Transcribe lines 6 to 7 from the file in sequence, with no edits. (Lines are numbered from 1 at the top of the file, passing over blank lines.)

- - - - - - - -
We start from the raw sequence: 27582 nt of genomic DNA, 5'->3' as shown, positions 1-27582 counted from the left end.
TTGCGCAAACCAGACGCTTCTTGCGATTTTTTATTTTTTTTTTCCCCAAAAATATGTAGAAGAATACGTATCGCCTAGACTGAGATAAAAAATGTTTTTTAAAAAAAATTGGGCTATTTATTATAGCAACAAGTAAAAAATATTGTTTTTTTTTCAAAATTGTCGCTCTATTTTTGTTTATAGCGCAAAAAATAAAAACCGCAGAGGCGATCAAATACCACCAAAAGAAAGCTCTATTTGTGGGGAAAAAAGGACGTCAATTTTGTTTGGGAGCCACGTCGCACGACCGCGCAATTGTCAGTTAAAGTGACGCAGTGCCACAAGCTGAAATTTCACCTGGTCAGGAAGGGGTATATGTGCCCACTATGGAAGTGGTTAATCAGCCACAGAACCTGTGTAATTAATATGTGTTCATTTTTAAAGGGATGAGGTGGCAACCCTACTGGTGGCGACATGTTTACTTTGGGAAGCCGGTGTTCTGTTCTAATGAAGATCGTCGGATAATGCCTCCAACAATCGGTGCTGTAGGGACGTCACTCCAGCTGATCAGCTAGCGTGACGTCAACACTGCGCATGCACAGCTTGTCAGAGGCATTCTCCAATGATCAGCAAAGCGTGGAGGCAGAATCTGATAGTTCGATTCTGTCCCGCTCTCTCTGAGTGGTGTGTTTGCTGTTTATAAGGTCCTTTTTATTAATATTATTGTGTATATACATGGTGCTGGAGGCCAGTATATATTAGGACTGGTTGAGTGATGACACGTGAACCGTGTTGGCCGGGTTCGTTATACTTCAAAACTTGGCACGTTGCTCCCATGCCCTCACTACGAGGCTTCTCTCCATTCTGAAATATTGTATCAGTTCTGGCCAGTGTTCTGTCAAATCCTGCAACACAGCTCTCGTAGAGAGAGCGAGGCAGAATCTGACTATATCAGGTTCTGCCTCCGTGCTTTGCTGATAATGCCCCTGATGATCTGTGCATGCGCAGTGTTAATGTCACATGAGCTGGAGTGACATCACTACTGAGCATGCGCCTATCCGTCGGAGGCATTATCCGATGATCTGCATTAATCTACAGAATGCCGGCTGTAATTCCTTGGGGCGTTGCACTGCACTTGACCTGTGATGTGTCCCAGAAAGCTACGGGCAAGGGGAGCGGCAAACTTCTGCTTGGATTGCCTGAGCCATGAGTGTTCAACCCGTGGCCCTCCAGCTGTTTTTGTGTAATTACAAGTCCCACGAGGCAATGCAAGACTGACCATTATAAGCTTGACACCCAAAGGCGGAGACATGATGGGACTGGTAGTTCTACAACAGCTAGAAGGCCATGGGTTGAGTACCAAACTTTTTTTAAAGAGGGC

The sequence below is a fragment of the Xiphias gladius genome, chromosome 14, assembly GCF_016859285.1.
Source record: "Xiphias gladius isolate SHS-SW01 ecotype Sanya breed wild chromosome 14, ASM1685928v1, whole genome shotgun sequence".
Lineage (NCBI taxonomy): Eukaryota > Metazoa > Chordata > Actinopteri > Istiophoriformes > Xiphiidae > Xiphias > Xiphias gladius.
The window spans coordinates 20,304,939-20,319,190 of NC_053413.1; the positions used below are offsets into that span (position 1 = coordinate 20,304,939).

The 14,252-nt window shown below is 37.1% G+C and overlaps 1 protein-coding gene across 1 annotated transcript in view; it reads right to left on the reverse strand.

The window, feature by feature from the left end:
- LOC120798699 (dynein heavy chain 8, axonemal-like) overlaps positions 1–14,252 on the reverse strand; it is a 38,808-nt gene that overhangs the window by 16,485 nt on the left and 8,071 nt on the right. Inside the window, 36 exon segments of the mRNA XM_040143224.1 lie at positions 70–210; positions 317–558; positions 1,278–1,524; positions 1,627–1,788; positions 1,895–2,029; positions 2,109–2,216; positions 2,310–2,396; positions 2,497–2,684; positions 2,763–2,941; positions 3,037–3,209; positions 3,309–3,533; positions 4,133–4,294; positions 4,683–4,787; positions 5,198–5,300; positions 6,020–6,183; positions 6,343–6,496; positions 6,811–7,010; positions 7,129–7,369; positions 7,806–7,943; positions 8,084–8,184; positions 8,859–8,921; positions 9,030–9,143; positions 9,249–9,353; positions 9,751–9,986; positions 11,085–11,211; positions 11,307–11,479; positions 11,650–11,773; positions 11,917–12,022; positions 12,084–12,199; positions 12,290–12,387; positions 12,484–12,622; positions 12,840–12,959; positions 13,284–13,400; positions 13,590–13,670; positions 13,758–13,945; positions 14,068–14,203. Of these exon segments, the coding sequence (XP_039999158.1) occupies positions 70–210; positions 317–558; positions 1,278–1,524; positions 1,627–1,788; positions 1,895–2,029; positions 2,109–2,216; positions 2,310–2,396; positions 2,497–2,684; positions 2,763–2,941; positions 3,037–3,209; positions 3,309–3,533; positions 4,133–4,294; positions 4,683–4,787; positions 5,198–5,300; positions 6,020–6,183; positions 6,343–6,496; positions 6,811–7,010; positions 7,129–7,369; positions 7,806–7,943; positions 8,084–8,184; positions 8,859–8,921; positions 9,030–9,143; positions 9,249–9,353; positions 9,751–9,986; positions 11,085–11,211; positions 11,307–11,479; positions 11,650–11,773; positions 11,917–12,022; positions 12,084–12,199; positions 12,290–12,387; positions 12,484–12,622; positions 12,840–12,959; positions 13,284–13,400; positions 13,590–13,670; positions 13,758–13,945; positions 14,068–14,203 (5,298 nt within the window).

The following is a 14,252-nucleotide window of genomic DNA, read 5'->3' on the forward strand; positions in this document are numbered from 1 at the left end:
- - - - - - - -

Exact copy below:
The window spans coordinates 20,304,939-20,319,190 of NC_053413.1; the positions used below are offsets into that span (position 1 = coordinate 20,304,939).

The 14,252-nt window shown below is 37.1% G+C and overlaps 1 protein-coding gene across 1 annotated transcript in view; it reads right to left on the reverse strand.